In Waves, Trey Edward Shults portrays a 21st Century African-American family in an intense and redeeming narrative that explores masculinity, family, and isolation. Formed of two parts that oppose each other in style, pacing and themes; the first, a sensory overload, is oddly-paced and overbearing, whilst the second seems to let out a breath and slow down, letting a more natural experience develop.

Waves follows the story of Tyler (Kelvin Harrison Jr.) through his final year at high school, living under the pressures of his father to succeed in all facets of life, be it wrestling, school and helping out with his family’s business. Suffocating under both his family and his girlfriend (Euphoria’s Alexa Demie), Tyler reaches a breaking point, turning to drugs and alcohol. This story forms the first part of the film, and it is here that we are presented with an influx of emotions and stylistic choices. In parts, the cinematography and editing choices seem to edge into the art cinema genre, offering a perspective of a rather mainstream plot that audiences have not been majorly exposed to. However, it seems to never fully land, appearing confused and disjointed more than anything.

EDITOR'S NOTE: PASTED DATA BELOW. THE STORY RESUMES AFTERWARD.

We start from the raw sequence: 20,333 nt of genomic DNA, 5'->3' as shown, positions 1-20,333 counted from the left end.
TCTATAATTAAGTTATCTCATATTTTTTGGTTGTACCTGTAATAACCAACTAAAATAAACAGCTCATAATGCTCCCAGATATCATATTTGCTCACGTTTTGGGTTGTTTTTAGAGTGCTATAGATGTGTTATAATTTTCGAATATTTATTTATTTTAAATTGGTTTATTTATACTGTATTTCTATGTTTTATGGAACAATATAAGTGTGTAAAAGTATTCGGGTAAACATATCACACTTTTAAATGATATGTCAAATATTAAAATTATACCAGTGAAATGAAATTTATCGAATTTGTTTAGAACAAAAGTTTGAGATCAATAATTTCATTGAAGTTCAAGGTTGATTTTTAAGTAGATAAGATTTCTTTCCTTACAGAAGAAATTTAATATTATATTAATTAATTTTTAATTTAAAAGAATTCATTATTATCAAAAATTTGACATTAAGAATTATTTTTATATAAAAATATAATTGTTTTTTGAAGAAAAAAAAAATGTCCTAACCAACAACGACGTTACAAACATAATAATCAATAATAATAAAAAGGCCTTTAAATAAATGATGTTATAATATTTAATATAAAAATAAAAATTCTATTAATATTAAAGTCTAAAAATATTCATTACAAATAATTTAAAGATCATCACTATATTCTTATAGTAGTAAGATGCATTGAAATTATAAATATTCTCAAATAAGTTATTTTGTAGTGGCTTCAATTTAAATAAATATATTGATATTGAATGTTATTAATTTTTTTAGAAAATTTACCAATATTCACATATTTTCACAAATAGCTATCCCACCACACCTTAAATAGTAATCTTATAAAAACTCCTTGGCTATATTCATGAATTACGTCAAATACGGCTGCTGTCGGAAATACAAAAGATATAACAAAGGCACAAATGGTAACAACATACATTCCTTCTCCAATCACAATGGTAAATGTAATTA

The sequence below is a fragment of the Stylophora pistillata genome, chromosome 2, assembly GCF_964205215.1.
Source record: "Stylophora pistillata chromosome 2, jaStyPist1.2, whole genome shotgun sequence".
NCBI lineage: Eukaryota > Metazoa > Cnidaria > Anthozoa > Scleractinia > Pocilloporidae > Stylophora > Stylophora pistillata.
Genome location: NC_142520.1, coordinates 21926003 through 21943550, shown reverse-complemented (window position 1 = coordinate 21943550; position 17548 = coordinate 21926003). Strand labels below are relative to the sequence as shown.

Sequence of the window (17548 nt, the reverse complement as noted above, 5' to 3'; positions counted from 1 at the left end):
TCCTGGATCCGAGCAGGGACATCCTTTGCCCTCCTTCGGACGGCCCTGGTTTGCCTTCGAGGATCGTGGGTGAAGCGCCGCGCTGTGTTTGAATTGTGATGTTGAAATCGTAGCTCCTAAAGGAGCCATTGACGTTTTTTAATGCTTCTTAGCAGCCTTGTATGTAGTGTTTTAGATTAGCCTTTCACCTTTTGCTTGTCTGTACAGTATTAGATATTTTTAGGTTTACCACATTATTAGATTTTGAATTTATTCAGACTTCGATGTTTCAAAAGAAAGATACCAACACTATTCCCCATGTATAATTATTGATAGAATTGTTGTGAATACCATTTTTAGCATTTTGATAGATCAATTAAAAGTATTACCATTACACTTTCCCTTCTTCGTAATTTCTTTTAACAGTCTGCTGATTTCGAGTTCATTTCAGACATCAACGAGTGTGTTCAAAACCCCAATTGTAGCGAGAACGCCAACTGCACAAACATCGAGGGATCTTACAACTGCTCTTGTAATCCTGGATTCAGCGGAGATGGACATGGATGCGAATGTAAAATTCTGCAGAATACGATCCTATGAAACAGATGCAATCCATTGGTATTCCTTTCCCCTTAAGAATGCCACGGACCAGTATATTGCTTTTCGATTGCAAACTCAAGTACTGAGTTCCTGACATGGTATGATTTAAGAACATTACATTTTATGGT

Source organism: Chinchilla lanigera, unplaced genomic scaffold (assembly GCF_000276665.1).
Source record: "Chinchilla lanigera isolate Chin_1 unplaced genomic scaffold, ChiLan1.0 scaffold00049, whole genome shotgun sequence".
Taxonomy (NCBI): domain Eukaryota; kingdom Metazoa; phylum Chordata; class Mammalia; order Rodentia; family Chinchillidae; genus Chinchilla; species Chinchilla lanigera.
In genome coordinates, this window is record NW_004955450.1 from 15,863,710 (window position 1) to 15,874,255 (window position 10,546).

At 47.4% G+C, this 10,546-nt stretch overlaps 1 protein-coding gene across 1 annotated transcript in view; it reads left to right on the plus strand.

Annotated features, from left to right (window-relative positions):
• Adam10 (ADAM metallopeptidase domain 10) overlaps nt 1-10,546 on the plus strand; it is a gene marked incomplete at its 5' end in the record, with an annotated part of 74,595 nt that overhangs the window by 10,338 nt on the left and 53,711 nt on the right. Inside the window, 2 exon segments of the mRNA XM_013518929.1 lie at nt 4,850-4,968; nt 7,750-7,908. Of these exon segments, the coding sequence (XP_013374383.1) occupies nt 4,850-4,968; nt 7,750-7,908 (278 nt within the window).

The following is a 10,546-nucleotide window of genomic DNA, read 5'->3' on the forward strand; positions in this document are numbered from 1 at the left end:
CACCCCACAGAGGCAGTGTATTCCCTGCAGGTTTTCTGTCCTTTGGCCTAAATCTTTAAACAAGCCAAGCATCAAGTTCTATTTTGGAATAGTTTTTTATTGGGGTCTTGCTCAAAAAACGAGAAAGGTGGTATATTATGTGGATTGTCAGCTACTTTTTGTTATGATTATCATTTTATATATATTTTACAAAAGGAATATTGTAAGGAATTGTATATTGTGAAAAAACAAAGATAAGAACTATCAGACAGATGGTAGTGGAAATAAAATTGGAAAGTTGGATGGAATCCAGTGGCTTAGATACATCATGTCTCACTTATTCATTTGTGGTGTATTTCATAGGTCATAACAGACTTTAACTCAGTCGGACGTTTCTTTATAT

The second part of the film is a lot more self-assured, following a deeper and more visceral insight into the notion of family and isolation. It is visually stunning with a much slower pace, which settles smoothly in direct contrast to its previous half. The aspect ratio switches five times throughout Waves, each according to the atmosphere of the scenes, and it is this switch that is most noticeable. Attention to nature, alongside the delicacy of issues, performed beautifully, creates a softness that undoubtedly trumps the first half.

Shults presents a conflict in Waves in many instances, and it works to a degree. Arguably, the length and predictability of the first half, in some ways, nullify the impact of the second. However, he offers the before and after, which is not always present in mainstream cinema.

Words by Holly Stimpson

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